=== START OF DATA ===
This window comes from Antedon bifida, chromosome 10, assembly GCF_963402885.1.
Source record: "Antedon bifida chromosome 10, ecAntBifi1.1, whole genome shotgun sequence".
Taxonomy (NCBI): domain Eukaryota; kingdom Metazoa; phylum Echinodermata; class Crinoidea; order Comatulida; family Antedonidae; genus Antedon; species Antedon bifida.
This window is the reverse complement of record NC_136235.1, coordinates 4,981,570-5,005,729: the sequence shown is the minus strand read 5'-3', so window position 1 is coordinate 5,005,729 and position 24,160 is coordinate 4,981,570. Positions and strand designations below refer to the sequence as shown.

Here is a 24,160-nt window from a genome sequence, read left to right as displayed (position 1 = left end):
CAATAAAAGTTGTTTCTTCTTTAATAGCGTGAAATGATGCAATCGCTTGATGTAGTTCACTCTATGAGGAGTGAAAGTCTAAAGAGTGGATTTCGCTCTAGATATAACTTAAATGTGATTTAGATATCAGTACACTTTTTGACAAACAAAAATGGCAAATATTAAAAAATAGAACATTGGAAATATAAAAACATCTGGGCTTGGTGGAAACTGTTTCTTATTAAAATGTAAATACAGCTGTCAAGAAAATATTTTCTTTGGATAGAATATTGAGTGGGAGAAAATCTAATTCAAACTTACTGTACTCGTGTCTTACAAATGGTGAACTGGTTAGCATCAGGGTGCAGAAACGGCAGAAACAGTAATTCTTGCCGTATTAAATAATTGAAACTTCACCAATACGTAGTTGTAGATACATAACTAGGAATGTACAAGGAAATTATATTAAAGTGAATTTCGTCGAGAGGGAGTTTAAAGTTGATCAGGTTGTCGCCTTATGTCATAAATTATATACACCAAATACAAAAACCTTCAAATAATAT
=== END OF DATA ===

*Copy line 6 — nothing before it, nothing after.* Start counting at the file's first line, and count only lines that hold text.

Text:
CAATAAAAGTTGTTTCTTCTTTAATAGCGTGAAATGATGCAATCGCTTGATGTAGTTCACTCTATGAGGAGTGAAAGTCTAAAGAGTGGATTTCGCTCTAGATATAACTTAAATGTGATTTAGATATCAGTACACTTTTTGACAAACAAAAATGGCAAATATTAAAAAATAGAACATTGGAAATATAAAAACATCTGGGCTTGGTGGAAACTGTTTCTTATTAAAATGTAAATACAGCTGTCAAGAAAATATTTTCTTTGGATAGAATATTGAGTGGGAGAAAATCTAATTCAAACTTACTGTACTCGTGTCTTACAAATGGTGAACTGGTTAGCATCAGGGTGCAGAAACGGCAGAAACAGTAATTCTTGCCGTATTAAATAATTGAAACTTCACCAATACGTAGTTGTAGATACATAACTAGGAATGTACAAGGAAATTATATTAAAGTGAATTTCGTCGAGAGGGAGTTTAAAGTTGATCAGGTTGTCGCCTTATGTCATAAATTATATACACCAAATACAAAAACCTTCAAATAATAT